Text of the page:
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Let's Get More Kids of Color Excited About Reading

In a school setting, where students are required to read a number of texts, they could read books both by and about people of color, especially if they share the background of the author.
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African American boy reading book on sofa
African American boy reading book on sofa

The lack of diversity in texts students read has a profound effect on low-income communities. We all know literacy is an essential skill for college-bound students. Many from these communities read below grade level and lack interest in reading in general. It's challenging to get them to care about literature they can't relate to. As a high school teacher, I've seen this problem play out in my school.

For five years, I taught Native Spanish to Mexican and Central American students in South Central LA. To help improve their reading and writing skills in their native language, I incorporated literature into my course. At first, I wasn't very thoughtful about what I had students read. To me, as long as it was in Spanish, it was good practice. Unfortunately, when I assigned chapters for homework, only a handful would actually read. This was most apparent during class discussions when I asked basic questions about the plot but no one could answer.

So, I decided to switch things up and adopt the memoir, Always Running, by Luis J. Rodriguez, as a class text. In his personal story, Rodriguez recounts his childhood in an LA gang and explains how he got out of that lifestyle. My students could definitely connect with the text. Many of them were in some way affected by gang warfare in their neighborhood. Some even had family members or friends who had been killed in gunfights or incarcerated. Finally something they could relate to. Class discussions suddenly became vibrant and empowering. Students would read well ahead of the assigned chapters. Some shared the book with siblings and friends. Others bought their own copy to keep once we moved on to other readings.

I started seeing students carrying around other books by the author and similar authors. When we moved on to other texts that were less culturally relevant, such as Zorro, which takes places during the Spanish colonization, students remained engaged because the first book had sparked their interest in reading in Spanish. Plus, I also found ways to relate each text to their personal experiences. A mini literary revolution started and it may not have happened if it didn't begin with something they could relate to.

I can understand why so many students don't want to read for school. I confess that I myself, as a teenager, didn't read the required texts in high school. Great Gatsby? The Catcher and the Rye? Lord of the Flies? None of it. Instead, I consulted SparkNotes, CliffsNotes and other online summaries to get by in class discussions and on quizzes and tests. Like my students, I couldn't see how those timeless classics reflected the universal truths about humanity.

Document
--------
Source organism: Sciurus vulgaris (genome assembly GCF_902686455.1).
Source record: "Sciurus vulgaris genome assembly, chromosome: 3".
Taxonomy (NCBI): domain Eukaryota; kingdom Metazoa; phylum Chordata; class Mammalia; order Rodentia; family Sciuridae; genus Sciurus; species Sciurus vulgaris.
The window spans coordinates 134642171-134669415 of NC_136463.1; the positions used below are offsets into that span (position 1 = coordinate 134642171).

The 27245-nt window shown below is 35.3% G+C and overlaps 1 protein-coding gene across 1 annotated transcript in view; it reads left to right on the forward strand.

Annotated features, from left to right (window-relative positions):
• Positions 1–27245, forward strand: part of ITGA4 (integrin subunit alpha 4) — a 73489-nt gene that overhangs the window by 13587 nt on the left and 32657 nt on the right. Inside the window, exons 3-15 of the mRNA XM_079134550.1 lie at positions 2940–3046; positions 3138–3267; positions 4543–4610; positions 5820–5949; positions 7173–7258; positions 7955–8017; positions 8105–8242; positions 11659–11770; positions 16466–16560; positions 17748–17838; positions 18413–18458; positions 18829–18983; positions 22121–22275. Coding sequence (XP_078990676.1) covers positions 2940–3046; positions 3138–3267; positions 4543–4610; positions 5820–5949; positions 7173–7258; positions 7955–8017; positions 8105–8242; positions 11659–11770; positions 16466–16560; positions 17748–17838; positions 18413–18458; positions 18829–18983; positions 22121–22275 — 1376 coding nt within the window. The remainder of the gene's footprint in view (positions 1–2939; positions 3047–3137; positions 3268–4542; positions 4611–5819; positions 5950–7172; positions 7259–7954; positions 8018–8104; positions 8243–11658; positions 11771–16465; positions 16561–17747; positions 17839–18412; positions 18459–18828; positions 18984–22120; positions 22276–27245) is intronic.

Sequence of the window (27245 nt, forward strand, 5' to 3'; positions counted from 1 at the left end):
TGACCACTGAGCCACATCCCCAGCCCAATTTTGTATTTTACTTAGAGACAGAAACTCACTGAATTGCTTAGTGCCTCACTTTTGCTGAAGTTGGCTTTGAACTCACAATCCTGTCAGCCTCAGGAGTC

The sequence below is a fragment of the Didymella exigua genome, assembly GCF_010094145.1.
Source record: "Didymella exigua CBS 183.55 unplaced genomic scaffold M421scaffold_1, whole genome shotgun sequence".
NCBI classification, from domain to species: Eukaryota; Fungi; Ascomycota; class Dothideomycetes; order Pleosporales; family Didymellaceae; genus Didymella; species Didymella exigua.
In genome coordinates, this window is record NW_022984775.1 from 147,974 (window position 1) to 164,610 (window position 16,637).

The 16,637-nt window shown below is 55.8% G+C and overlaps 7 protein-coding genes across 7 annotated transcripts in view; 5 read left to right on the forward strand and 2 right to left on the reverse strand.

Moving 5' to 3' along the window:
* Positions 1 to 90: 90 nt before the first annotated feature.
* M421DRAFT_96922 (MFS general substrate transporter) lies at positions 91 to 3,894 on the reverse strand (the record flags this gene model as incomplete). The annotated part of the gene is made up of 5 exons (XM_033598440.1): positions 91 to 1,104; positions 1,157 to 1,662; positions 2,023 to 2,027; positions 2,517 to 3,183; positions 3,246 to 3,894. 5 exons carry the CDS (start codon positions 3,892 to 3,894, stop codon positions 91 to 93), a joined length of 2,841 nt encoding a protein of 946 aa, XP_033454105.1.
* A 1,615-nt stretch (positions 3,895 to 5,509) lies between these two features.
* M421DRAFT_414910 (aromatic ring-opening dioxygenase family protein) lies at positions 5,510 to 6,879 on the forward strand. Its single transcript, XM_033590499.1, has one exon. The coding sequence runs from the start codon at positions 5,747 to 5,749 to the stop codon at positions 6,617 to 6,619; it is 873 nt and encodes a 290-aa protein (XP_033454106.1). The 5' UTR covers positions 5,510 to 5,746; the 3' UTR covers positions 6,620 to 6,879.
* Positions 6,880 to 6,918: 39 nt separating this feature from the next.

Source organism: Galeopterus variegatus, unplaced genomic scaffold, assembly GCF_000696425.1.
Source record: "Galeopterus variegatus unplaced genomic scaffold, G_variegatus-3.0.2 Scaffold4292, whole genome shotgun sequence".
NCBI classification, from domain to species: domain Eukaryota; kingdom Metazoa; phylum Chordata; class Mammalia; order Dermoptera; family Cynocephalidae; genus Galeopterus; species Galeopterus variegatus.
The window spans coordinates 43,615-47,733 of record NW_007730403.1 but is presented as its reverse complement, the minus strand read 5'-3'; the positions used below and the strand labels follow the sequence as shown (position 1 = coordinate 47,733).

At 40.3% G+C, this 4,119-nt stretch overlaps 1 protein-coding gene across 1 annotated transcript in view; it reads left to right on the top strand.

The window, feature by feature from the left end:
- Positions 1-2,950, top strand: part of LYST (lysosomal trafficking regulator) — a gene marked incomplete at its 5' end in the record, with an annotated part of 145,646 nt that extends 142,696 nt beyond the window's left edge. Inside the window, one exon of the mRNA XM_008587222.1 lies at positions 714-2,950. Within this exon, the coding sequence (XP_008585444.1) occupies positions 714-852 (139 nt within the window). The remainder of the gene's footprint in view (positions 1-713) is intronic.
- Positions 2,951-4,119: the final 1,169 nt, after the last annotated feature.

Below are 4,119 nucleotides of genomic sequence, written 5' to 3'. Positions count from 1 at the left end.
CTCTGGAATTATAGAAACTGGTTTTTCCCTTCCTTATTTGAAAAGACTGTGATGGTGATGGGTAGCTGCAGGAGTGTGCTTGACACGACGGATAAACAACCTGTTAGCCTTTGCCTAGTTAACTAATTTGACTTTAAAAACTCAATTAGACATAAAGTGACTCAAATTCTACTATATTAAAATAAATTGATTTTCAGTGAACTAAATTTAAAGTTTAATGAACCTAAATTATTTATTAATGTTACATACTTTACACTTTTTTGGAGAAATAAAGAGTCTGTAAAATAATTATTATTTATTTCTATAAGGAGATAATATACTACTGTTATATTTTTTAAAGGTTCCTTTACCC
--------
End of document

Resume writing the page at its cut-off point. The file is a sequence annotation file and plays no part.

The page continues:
How can I expect my Latino students who have never ventured outside of South Central LA to care about a wealthy Caucasian New Yorker in the 1920's? I can and I should. The same way a history teacher expects students to list the causes and effects of the American Civil War. The classics just need to be combined with high-interest reading. Students won't be able to discuss a novel's themes, character development or main ideas if they don't read. Being unable to grasp the vocabulary of a difficult text makes it that much harder for students to care. They need to be invested in order to put in the work.

It was easy for me to have students read whatever I wanted. Without state exams, there's much more freedom in a Spanish class. I get that there's a list of books and standards that core subject teachers must get through, but there's some room to work in readings that are culturally relevant. For instance, one of my colleagues, an English teacher, convinced her principal that she could still cover many of the Common Core standards with the high-interest novel she wanted her kids to read. There are a number of novels by authors of color that meet those standards. Other teachers supplement the required texts with chapters or passages of texts that students can relate to, all with similar themes.

Reading fiction develops empathy and provides perspectives readers normally wouldn't have access to. In a school setting, where students are required to read a number of texts, they could read books both by and about people of color, especially if they share the background of the author. Developing a love of reading is a skill that will serve students well in college and in life. It is one of the greatest gifts a teacher can bestow but it requires a passion and dedication that these students deserve.

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